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No one knows what to expect of this year's flu season. Last year influenza virtually disappeared, in large part because of widespread adherence to COVID safety measures – social distancing, mask-wearing and hand washing. But the nature of the flu – a notoriously difficult disease to predict – as well as uncertainty around how a pandemic-weary nation will exercise caution this fall, make it impossible to know what lies ahead.
The Centers for Disease Control and Prevention recommend that, with rare exceptions, everyone 6 months and older get a flu vaccine every season. Public health experts say vaccination is vital to protect individuals, communities and to avoid burdening already overtaxed health care systems.
"The big risk here is that our healthcare system has limited capacity. In the winter, it usually hits that capacity in many places absent COVID, and flu is often a big contributor," Dan Salmon, director of the Institute for Vaccine Safety and a professor in the Department of International Health at Hopkins University said during a press briefing Wednesday. "I'm not going to try to tell you what will happen in the fall, but what I will say is that we have really good vaccines for COVID. We have reasonably good vaccines for flu. We should use them both as widely as possible and hope that we don't see co-pandemics that make things worse."
USA TODAY spoke with Stephen Fadowole, a Walgreens pharmacist based in Chicago, and Linda Molaka, a CVS pharmacy manager based in Pembroke Pines, Florida, on what people need to know about the flu shot this year.
Question: When is the ideal time to get the flu shot?
Stephen Fadowole: Now is a great time to get your flu shot. The CDC recommends annual flu shots for everyone over 6 months of age before flu begins circulating in communities and by the end of October to help reduce spread of flu. It takes about two weeks after the vaccine for antibodies to develop in the body and provide protection against the flu.
Linda Molaka: Peak flu season is generally from December through February, so that's why the end of October is a critical time. It's important to make sure you get your shot by then. But we actually do begin vaccinating patients as soon as the flu shot comes in, which is in August.
Q: Can I get my flu shot too early?
Fadowole: The CDC says that July or August may be too early to get your flu vaccine to ensure you get adequate protection for the entire season. However, if there’s a chance you may miss out on getting your flu shot, it’s better to get it a little early than not at all.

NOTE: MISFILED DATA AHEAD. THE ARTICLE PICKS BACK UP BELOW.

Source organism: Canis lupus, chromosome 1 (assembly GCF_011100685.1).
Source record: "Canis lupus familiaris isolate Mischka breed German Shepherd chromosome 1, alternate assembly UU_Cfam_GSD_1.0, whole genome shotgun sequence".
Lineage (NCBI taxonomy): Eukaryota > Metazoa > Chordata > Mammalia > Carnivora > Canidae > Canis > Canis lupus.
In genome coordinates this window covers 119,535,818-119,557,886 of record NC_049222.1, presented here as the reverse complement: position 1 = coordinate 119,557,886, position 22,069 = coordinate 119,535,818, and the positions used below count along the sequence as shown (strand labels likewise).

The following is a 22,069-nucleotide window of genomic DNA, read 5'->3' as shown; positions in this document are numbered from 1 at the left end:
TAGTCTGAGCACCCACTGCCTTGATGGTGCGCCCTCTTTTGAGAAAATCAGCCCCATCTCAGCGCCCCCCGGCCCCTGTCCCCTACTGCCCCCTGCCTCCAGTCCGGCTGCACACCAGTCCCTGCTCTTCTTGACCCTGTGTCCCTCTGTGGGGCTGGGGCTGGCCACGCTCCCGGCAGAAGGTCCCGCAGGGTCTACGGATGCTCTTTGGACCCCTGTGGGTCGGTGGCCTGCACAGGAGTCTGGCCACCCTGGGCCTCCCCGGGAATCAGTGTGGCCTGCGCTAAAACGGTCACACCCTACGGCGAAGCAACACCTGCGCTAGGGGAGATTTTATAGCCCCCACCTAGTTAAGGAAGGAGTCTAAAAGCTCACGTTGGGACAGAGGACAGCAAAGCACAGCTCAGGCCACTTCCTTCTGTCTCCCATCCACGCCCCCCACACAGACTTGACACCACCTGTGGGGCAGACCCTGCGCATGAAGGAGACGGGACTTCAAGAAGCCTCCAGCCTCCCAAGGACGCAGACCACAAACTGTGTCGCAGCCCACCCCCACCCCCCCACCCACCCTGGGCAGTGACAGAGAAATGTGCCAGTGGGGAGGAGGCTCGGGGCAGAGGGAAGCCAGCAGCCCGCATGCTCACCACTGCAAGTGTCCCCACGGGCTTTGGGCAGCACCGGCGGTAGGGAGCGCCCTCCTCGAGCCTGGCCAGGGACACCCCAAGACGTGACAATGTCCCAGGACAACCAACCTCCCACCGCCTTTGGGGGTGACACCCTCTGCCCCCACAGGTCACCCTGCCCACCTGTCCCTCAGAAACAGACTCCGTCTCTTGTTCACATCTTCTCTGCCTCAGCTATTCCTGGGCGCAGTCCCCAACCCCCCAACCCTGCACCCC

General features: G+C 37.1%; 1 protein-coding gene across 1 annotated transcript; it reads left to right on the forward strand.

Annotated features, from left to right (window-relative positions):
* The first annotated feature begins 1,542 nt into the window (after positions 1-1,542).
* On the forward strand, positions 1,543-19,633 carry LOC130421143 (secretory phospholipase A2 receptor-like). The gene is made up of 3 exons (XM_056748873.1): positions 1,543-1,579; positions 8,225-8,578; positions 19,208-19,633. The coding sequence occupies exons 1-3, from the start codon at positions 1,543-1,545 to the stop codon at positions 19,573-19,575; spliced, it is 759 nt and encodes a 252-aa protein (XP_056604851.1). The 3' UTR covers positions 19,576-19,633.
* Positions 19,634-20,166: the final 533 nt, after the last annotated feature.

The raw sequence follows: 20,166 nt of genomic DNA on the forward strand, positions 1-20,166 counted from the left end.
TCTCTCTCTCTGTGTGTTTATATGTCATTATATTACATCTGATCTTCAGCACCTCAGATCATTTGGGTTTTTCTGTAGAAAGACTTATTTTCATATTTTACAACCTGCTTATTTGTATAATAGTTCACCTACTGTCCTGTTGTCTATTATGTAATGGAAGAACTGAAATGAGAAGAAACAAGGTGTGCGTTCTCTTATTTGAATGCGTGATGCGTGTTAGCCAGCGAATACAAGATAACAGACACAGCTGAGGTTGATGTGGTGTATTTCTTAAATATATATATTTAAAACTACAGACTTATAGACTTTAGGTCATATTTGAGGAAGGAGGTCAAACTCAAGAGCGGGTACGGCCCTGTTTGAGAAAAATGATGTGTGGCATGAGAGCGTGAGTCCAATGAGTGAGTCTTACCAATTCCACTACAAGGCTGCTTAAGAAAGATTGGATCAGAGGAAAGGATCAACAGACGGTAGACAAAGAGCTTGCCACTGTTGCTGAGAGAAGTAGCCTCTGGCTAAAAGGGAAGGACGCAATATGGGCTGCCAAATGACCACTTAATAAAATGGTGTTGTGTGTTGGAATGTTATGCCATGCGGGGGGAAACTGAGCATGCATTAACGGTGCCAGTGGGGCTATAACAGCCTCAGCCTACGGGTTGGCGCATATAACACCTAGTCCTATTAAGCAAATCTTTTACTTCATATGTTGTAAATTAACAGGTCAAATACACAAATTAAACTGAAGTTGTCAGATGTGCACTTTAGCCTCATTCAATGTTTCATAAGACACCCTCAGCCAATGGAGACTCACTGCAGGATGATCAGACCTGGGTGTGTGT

Molaka: It's fine to get the flu shot anytime after the pharmacies begin offering them.
Q: What happens if I get the flu shot too late?
Fadowole: The risk of getting your flu shot too late is getting infected with flu before you’re protected. It’s also important to remember that it takes two weeks after the vaccine for antibodies to develop in the body and provide protection against the flu.
Molaka: As long as the virus is circulating, you'll need protection. There's never really a too-late time, but of course you want the protection as early as possible.
Q: If a COVID booster is authorized, can I get the flu shot at the same time?
Molaka: The CDC allows us to give multiple vaccines at the same time. So you can get your flu shot. You can get your booster. You can get your first dose, second dose or additional dose with the flu shot. We are able to give them at the same time. There's no waiting period.
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Q: If I get them at the same time, will I potentially have more side effects?
Fadowole: According to the CDC, side effects of vaccines are generally the same when given alone or with other vaccines. Side effects vary by individual.
Molaka: The side effects that we have are generally mild and last for one to two days. Developing them is a sign that you're building immunity.
Q: Is there anything else that is important for people to know?
Fadowole: As communities return to everyday activities amid a surge in COVID-19 cases, it is critical that people remain diligent about getting their flu vaccine to help reduce the spread of a vaccine-preventable illness.
Molaka: There are myths we have to debunk. People always say, 'Oh, I got the flu shot and I got the flu.' The flu shot won't give the flu. In these pandemic times, we want to save healthcare resources and not burden the healthcare workers with something that is easily preventable. We want to minimize hospitalization. We want to minimize deaths. We need to get the shot to minimize the impact on healthcare resources, to keep the community healthy, to keep our families healthy."
Q: How are pharmacists preparing for the influx of people getting their flu shot and COVID vaccines?
Walgreens has enhanced its online scheduler so when patients schedule a flu or COVID-19 vaccine appointment, they are asked if they would like to get additional vaccines.
Pharmacy team members can administer flu vaccines to children ages 3 and up.
Walgreens is actively hiring more pharmacists and pharmacy technicians.
CVS has optimized digital intake so you can make your appointment online, answer all consent forms ahead of time and decrease touchpoints to get you in and out.
CVS is actively hiring and says it is prepared to meet the demand.
All of CVS' roughly 1,000 MinuteClinic locations vaccinate ages 18 months and above for the flu. At the Pharmacy, it varies by state, but many can vaccinate ages 3 and older.
This article originally appeared on USA TODAY: COVID boosters and flu shots: When to get the vaccines, what to know